DEQ: Asbestos found in NW Portland explosion debris

Gas explosion rocked NW 23rd and Glisan on Wednesday

Crews cleanup following a gas explosion in NW Portland, October 20, 2016. (KOIN)
Crews cleanup following a gas explosion in NW Portland, October 20, 2016. (KOIN)

PORTLAND, Ore. (KOIN) — Two days after a gas explosion destroyed a building in NW Portland, asbestos was found in the roofing material of the bagel shop involved.

Because of the violent nature of the explosion and fire, the Department of Environmental Quality said the entire lot of debris must be treated as though it’s contaminated.

The asbestos detected in the DEQ’s tests could be disbursed through it all.

A gas explosion took place at NW 23rd and Glisan in Portland on Wednesday morning. October 19, 2016, (KOIN)
A gas explosion took place at NW 23rd and Glisan in Portland on Wednesday morning. October 19, 2016, (KOIN)

For now, the DEQ has requested a work stoppage until an asbestos abatement contractor can be hired to do the rest of the cleanup work.

Records show abatement was done on the building in the 1990s, but that was just 700 feet of material, and officials don’t know what specifically that was.

The blast zone is still closed while crews sift through the debris.

“DEQ regulates asbestos and if it is found above 1% it’s a regulated material,” Killian Condon with the DEQ said. “The sampling indicated that asbestos was found at 35% in the roofing material, [which is] high enough for us to warrant further investigation and also to require the work to be done by an abatement contractor.”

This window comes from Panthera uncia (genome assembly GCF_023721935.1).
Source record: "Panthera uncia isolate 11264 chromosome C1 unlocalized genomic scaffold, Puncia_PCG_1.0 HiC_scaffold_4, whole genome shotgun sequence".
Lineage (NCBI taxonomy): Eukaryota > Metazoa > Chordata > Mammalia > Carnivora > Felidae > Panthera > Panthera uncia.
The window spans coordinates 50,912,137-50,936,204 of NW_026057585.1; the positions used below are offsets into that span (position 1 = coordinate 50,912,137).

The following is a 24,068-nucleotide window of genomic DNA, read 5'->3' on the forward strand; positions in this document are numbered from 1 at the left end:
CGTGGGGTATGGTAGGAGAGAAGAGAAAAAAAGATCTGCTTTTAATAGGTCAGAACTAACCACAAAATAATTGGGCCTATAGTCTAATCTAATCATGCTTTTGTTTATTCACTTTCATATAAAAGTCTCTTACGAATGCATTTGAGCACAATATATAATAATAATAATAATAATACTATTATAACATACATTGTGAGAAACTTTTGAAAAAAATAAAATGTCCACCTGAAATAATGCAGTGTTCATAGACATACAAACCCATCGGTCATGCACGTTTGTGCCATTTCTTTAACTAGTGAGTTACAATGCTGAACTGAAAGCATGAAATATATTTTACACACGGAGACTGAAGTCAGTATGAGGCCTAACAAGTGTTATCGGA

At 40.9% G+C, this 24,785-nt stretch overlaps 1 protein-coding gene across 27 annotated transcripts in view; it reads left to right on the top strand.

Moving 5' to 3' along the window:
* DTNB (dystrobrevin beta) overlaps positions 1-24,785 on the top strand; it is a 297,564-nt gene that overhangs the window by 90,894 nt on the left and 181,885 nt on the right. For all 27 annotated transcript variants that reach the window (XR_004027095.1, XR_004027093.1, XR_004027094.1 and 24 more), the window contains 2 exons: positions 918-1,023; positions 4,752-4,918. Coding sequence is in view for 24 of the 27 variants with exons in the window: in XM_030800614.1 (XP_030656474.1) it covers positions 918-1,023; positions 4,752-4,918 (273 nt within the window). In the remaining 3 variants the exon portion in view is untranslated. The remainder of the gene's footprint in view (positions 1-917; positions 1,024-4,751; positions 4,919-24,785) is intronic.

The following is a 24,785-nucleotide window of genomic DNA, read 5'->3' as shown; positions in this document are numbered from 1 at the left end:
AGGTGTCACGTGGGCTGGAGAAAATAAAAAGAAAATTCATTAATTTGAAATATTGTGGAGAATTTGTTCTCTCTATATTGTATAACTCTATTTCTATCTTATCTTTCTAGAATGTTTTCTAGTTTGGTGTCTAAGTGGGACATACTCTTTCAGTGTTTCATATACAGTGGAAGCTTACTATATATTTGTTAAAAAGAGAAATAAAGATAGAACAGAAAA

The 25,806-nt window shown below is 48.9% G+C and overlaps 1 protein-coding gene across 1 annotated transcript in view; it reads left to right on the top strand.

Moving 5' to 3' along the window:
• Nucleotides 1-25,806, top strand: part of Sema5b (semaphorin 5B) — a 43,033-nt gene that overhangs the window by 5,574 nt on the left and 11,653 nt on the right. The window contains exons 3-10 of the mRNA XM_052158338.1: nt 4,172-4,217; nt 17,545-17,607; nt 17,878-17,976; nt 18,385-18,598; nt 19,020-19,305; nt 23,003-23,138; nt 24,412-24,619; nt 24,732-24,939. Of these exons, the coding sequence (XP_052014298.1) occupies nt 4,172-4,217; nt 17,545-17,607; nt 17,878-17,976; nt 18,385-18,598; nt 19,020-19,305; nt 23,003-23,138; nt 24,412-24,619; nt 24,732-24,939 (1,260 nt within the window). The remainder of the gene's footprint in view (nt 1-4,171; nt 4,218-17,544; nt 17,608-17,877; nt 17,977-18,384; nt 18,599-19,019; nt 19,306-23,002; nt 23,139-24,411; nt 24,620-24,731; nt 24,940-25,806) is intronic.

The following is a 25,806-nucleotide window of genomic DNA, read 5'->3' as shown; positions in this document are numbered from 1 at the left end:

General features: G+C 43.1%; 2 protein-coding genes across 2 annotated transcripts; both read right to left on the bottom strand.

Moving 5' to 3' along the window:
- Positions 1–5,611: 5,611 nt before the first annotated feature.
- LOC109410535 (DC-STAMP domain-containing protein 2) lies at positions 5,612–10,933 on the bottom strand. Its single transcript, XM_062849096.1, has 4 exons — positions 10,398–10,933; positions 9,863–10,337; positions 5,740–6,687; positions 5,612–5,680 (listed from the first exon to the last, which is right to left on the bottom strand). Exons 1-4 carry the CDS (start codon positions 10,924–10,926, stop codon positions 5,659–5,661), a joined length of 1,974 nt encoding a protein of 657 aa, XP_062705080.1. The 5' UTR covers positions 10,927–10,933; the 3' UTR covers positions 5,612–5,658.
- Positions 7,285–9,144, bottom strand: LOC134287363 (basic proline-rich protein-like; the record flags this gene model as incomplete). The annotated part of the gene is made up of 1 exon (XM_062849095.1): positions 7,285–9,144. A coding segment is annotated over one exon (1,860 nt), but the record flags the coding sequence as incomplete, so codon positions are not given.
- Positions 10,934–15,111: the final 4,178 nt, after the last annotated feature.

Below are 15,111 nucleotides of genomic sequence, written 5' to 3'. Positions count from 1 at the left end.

The work will have to be done under an approved plan by the DEQ, Condon said.

“Asbestos fibers can’t be seen by the naked eye, so while we might see roofing over here, the fibers might be over here,” Condon told KOIN 6 News.

“We have a work plan ready that we feel is protective of the public’s health and we’re ready to work with that contractor to make sure that’s the method they use to complete this work,” Condon said, adding there is no timeline for completion yet.

Portland Fire & Rescue Lt. Rich Chatman said firefighters called to check out the gas leak before the explosion were wearing the proper protective facial masks.

“They had some breathing protection on their face and that’s just for that type of risk or concern,” he said. “They never know for sure that they’re dealing with asbestos.”